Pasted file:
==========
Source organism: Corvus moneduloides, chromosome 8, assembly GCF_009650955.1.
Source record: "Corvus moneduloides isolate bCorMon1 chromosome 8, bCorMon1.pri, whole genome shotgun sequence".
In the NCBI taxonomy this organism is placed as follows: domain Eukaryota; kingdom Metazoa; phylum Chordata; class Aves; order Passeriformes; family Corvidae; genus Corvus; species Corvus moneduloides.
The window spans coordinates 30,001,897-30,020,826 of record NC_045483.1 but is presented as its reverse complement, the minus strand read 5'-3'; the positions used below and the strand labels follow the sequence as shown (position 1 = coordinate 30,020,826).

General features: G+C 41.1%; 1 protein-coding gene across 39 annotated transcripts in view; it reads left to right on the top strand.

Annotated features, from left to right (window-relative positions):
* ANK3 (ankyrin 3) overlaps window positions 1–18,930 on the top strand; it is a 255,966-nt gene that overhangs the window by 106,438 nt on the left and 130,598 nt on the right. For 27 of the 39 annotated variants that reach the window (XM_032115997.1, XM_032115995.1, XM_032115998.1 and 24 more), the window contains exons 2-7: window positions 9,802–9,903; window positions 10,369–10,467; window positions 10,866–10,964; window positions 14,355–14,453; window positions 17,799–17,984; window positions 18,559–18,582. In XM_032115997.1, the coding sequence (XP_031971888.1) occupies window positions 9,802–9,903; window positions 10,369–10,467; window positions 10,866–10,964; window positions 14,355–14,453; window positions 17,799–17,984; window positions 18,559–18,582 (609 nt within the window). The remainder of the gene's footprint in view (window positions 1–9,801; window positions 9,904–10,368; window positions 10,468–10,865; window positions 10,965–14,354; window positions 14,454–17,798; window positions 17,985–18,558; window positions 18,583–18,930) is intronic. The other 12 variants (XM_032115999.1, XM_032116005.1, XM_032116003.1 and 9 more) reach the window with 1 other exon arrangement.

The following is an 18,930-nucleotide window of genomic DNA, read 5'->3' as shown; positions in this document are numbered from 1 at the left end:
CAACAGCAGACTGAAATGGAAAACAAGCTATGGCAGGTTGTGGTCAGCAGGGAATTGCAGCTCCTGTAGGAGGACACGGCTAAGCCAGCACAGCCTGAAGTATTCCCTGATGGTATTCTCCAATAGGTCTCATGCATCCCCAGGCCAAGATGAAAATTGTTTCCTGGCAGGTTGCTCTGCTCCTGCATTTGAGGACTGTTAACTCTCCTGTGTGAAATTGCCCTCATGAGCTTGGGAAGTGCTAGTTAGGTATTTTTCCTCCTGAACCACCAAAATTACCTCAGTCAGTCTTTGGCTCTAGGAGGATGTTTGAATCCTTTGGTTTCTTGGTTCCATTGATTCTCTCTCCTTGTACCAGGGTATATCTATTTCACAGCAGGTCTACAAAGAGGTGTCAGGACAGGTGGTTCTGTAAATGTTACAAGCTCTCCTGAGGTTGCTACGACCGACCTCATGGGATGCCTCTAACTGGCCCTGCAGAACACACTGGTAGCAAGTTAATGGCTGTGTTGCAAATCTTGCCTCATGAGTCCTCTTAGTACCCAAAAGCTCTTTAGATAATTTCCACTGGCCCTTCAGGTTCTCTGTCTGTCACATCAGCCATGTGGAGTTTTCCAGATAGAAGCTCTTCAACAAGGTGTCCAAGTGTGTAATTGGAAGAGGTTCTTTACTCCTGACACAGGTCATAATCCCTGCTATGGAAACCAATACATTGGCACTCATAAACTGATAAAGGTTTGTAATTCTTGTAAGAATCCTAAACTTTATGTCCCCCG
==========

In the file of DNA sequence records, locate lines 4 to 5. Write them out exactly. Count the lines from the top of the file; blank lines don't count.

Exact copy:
The window spans coordinates 30,001,897-30,020,826 of record NC_045483.1 but is presented as its reverse complement, the minus strand read 5'-3'; the positions used below and the strand labels follow the sequence as shown (position 1 = coordinate 30,020,826).

General features: G+C 41.1%; 1 protein-coding gene across 39 annotated transcripts in view; it reads left to right on the top strand.